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Catharine Clark Gallery
Sandow Birk: Imaginary Monuments II
October 20—December 22, 2018

In his Imaginary Monuments II drawings, Sandow Birk continues to entice us with an intriguing view of history and politics. Following his 2015 Imaginary Monuments series, Birk depicts, in twelve large ink drawings, grandiose neoclassical-style monuments: mountains of columns, capitals and pediments, rendered in detail worthy of late-eighteenth-century antiquarian artists whose aesthetically preserved Roman ruins served as historical documents and meditations on the ravages of time. A decade ago, Birk, then artist-in-residence at the Smithsonian Institution in Washington, was fascinated by the idealism of the Smithsonian’s founders, as recorded in documents he examined, yet bemused by the kitschy superficiality of the “tourist world” along the National Mall outside. The gap between theory and reality permeates these elephant-folio-scale drawings of an ideal city full of text-covered monuments, replete with tiny observers. Birk’s absurd utopian structures recall the captivating visionary architecture of the Napoleonic era buildings proposed by Boullée, Ledoux and Lequeu, but too colossal or fantastic to be built.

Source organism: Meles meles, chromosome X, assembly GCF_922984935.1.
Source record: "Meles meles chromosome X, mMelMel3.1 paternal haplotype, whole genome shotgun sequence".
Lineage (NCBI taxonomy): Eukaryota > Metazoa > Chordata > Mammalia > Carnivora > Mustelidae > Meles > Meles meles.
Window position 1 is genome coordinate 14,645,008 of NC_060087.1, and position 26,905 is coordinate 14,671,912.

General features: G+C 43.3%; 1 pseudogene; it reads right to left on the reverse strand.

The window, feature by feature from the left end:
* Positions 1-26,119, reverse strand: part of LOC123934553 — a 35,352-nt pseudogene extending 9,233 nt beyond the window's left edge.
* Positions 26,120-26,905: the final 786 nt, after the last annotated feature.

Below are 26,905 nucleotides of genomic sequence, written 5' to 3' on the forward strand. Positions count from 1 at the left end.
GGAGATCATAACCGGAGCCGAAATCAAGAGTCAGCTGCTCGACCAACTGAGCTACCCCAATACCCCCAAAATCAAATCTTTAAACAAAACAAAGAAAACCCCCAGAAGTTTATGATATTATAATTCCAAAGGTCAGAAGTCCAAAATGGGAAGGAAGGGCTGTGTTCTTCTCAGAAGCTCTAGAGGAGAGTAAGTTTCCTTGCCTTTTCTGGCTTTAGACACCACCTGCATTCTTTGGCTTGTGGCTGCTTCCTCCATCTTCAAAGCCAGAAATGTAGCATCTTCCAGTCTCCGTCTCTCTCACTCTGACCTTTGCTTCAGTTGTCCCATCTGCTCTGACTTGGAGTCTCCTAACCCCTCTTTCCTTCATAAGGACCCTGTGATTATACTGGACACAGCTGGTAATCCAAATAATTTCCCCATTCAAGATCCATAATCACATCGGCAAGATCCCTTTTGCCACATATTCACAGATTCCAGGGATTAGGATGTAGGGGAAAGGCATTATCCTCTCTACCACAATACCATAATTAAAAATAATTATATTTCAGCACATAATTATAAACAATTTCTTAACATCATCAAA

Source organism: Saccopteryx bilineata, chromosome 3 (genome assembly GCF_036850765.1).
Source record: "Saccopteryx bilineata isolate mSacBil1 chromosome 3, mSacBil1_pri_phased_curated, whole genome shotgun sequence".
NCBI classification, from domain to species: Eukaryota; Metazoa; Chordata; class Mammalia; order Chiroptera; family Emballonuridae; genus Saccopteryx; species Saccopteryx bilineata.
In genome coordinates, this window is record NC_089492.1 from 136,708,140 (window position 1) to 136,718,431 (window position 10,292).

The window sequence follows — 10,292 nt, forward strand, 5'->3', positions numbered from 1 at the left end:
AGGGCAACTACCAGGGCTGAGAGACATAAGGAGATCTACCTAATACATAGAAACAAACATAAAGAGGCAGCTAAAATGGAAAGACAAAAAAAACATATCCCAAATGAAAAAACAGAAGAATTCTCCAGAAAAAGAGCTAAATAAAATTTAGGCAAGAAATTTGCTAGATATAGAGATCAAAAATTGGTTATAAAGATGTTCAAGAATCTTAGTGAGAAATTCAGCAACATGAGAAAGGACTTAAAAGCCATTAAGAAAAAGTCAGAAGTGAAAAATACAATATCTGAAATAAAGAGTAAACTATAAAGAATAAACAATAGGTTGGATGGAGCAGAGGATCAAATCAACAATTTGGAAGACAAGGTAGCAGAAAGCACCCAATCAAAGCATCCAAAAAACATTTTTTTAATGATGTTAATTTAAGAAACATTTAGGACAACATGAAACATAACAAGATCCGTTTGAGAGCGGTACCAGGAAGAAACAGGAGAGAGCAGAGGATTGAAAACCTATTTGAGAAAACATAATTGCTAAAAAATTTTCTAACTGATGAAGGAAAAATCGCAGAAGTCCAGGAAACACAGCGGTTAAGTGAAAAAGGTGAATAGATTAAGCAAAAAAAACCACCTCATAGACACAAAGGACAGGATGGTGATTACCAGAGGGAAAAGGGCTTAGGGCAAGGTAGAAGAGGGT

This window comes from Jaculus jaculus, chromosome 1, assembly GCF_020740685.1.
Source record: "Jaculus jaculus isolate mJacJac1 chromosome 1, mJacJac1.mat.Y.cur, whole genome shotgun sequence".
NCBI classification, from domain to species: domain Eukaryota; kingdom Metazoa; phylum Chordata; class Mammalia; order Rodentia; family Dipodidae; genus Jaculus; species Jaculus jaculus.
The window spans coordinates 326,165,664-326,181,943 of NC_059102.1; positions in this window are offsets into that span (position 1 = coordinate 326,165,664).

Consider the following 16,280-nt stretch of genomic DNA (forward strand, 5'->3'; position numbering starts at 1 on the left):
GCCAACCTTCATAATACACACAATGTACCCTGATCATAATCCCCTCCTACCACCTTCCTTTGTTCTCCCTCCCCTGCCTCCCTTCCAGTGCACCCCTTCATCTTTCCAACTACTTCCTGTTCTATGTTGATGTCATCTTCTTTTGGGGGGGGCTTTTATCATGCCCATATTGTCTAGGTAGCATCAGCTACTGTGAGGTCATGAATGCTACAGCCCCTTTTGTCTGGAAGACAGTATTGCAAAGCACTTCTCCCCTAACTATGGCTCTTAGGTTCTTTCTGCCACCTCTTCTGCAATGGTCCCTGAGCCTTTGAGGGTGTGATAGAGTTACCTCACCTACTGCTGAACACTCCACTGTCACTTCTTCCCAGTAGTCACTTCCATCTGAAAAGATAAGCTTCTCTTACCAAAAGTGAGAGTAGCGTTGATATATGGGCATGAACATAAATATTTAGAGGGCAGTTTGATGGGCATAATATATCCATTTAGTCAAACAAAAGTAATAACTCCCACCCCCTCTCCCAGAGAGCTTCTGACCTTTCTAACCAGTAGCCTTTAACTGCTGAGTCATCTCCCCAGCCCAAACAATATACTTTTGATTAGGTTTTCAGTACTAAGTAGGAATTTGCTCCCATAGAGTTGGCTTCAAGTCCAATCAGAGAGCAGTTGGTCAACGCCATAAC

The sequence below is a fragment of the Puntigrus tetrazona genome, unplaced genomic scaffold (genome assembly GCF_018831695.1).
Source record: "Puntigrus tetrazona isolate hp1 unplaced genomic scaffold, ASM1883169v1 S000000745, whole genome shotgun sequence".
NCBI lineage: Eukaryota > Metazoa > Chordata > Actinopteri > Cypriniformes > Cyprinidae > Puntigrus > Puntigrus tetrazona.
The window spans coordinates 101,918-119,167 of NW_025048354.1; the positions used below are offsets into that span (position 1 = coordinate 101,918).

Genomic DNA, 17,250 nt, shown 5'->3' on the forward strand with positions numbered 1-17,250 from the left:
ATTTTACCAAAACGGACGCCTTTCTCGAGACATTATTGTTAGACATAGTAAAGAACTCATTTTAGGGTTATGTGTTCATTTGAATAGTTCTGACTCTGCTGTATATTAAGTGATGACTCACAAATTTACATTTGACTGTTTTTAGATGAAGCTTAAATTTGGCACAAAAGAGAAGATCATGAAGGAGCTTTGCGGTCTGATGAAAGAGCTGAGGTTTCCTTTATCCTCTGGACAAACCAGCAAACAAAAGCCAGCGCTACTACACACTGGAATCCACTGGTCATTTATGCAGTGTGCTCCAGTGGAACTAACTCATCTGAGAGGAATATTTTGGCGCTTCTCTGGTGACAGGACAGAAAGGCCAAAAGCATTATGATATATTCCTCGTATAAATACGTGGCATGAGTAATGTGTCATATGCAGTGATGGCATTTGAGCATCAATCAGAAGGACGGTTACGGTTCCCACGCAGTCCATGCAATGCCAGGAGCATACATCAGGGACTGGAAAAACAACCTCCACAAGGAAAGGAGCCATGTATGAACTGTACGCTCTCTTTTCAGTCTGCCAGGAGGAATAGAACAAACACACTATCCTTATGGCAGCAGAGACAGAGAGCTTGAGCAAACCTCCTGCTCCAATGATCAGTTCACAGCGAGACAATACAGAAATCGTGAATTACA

If Birk’s panoramic vistas and infinitesimal detail recall magnificent vanished civilizations, his titles and faux-engraved texts—celebrating the durability of logical fallacies, including whataboutism; countries bombed by the US; income equality; American sanctimony; and useless platitudes—subvert delusions of grandeur (as if we were now in that mood). Today, we cannot understand these impressive monuments to history and philosophy—and human ingenuity and idealism—without a measure of rueful irony. “Hiking in to the Monument to the Age of the World” (2018) portrays two pilgrims traipsing to a ruined column memorializing Archbishop James Ussher’s 1650 “The Annals of the World,” which, based on biblical calculations, assigned October 22, 4004 BC, around 6 p.m. as the date and time of Creation. The wealth of philosophic and religious references in “Clearing the Brush from the Temple of Unbelief” (2018)—Spinoza, Shelley, Nietzsche—shows that God is dead, again, and many are His eternally returning prophets.

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